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What if Jewish journalism disappears?

Just hours before the seder, British Jews heard the shocking news that the nation’s leading national-circulation Jewish newspapers, The Jewish Chronicle and The Jewish News, were being liquidated. The Kessler Foundation, which owns both papers, has run out of money. When local advertising dried up because of the coronavirus, “voluntary liquidation” became the only alternative.

So, for the first time since 1841, Anglo Jewry will be without a weekly Jewish newspaper to tie the community’s Jews together. For those in London who have received their Jewish newspaper once a week for as long as they can remember, it is as if The New York Times suddenly ceased operations.

The demise of England’s Jewish newspapers comes on the heels of the announcement that Canada’s most significant Jewish newspaper, The Canadian Jewish News, has likewise shut its doors. “Already struggling, we are not able to sustain the enterprise in an environment of almost complete economic shut down,” the newspaper’s president, Elizabeth Wolfe, wrote in a final letter to readers. “We too have become a victim of COVID-19.”

These closures could hardly have come at a worse time. With Jewish communal life around the world upended, newspapers like the Canadian Jewish News expected to play a role, as Wolfe put it, “to inform, console and distract our readers as we all isolate at home, worried about our families, our friends, our medical caregivers, all those risking their lives to provide essential services, our businesses and livelihood, our community, our country, our world.” That, of course, is what a responsible Jewish newspaper should do amid a crisis such as this. Now, Jews in Canada and the United Kingdom will be on their own for the remainder of the crisis, without a communal news source to depend upon.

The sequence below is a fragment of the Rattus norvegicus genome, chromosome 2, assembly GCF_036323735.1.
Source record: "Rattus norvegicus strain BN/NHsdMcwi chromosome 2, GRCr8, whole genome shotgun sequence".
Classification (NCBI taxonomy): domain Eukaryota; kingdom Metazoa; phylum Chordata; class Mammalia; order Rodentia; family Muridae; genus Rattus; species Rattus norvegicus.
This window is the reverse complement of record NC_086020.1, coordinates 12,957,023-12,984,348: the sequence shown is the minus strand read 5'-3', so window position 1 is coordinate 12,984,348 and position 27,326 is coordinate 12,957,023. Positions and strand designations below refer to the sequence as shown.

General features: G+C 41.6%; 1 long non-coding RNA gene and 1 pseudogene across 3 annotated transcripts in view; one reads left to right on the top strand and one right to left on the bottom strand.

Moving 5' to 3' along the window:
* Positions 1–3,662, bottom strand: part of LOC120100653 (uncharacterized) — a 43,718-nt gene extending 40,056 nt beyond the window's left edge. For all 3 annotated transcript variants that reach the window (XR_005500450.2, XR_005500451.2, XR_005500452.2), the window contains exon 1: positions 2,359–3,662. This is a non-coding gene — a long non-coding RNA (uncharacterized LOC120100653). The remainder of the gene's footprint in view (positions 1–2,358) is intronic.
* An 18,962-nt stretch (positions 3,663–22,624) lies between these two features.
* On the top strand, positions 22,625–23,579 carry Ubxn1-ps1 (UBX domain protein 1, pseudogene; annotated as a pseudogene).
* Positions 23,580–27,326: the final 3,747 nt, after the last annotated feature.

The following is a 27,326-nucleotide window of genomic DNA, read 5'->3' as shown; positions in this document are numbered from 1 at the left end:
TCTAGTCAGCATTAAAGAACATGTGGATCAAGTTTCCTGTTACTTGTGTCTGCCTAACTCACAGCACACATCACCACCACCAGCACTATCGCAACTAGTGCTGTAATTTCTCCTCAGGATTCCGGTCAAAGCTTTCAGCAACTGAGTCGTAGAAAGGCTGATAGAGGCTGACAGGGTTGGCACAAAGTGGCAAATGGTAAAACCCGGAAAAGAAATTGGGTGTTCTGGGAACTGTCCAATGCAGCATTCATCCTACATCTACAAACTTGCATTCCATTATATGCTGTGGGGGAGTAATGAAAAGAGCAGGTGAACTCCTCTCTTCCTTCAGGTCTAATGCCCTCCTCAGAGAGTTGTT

Unless we move quickly, Jews in the United States will suffer this same fate and Jewish newspapers across the country will disappear. The Jewish Week in New York has already issued a special appeal for financial support to its readers. Other local US Jewish newspapers are in dire straits too. With businesses closed and Jewish events around the country cancelled and therefore not advertised, more and more American Jewish newspapers find themselves without the basic funds necessary to sustain the journalistic enterprise.

What does it mean when Jewish journalism dies? Since their establishment in the first half of the nineteenth century, Jewish newspapers in the United States have helped to shape community, tied far-flung Jews together, and kept them informed. Newspapers have also preserved the “first draft” of our communal history. Want to know, for example, how America’s Jews handled past epidemics? There is only one source: the American Jewish press.

Without a reliable press, our community’s past — the records of its achievements and mistakes, its milestones and its missteps — will inevitably disappear. So too will our broad sense of what a Jewish community is. Absent a responsible Jewish press, the multiplicity of interests, views, and commitments that characterize vibrant Jewish communities will find no common outlet. Instead, groups of like-thinking Jews will retreat into their own narrow silos, impervious to all who disagree with them.

A good Jewish newspaper, print or digital, prevents any of this from happening. It serves an essential function in defining, maintaining, educating, and promoting community. It ties organizations and individuals together and keeps members informed about local news, as well as news of broader impact. An effective newspaper seeks to represent all parts of the community, helping to acquaint different neighborhoods, generations, denominations, movements, etc., about one another. When divisive issues arise, the newspaper publishes various responsible points of view. When disasters like the coronavirus strike, the newspaper works to unite the community, providing information, guidance, sympathy and reflection.

The demise of the London Jewish Chronicle and the Canadian Jewish News should serve as a wake-up call for Jewish leaders managing the crisis of COVID-19. In addition to the terrible loss of life, the psychic toll on individuals and families, and the economic hardship befalling those suddenly without work, we also face a basic challenge to Jewish community itself.

If Jewish journalism disappears, can the Jewish community as we know it be sustained?

Jonathan D. Sarna is University Professor and the Joseph H. & Belle R. Braun Professor of American Jewish History at Brandeis University, where he directs its Schusterman Center for Israel Studies.


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